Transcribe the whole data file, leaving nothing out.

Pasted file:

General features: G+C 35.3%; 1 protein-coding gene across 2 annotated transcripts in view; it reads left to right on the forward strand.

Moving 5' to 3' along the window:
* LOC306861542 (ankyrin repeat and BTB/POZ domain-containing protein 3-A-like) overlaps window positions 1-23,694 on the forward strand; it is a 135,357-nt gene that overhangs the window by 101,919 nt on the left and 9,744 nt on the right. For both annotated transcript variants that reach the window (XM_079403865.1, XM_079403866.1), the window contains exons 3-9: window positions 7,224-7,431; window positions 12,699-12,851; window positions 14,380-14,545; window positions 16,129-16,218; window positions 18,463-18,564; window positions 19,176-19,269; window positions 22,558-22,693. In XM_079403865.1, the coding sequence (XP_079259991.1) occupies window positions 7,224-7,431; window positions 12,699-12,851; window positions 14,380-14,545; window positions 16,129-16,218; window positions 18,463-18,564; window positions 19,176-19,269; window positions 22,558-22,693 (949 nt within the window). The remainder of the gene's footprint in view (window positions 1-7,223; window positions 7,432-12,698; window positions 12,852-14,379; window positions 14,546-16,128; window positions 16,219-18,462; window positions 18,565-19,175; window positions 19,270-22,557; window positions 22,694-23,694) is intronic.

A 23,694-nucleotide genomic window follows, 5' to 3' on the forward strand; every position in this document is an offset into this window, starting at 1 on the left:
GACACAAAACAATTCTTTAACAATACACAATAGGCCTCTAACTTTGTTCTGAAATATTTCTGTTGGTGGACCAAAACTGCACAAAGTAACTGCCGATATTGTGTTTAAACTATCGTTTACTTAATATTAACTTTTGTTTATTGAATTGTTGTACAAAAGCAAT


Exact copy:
General features: G+C 35.3%; 1 protein-coding gene across 2 annotated transcripts in view; it reads left to right on the forward strand.

Moving 5' to 3' along the window:
* LOC306861542 (ankyrin repeat and BTB/POZ domain-containing protein 3-A-like) overlaps window positions 1-23,694 on the forward strand; it is a 135,357-nt gene that overhangs the window by 101,919 nt on the left and 9,744 nt on the right. For both annotated transcript variants that reach the window (XM_079403865.1, XM_079403866.1), the window contains exons 3-9: window positions 7,224-7,431; window positions 12,699-12,851; window positions 14,380-14,545; window positions 16,129-16,218; window positions 18,463-18,564; window positions 19,176-19,269; window positions 22,558-22,693. In XM_079403865.1, the coding sequence (XP_079259991.1) occupies window positions 7,224-7,431; window positions 12,699-12,851; window positions 14,380-14,545; window positions 16,129-16,218; window positions 18,463-18,564; window positions 19,176-19,269; window positions 22,558-22,693 (949 nt within the window). The remainder of the gene's footprint in view (window positions 1-7,223; window positions 7,432-12,698; window positions 12,852-14,379; window positions 14,546-16,128; window positions 16,219-18,462; window positions 18,565-19,175; window positions 19,270-22,557; window positions 22,694-23,694) is intronic.

A 23,694-nucleotide genomic window follows, 5' to 3' on the forward strand; every position in this document is an offset into this window, starting at 1 on the left:
GACACAAAACAATTCTTTAACAATACACAATAGGCCTCTAACTTTGTTCTGAAATATTTCTGTTGGTGGACCAAAACTGCACAAAGTAACTGCCGATATTGTGTTTAAACTATCGTTTACTTAATATTAACTTTTGTTTATTGAATTGTTGTACAAAAGCAAT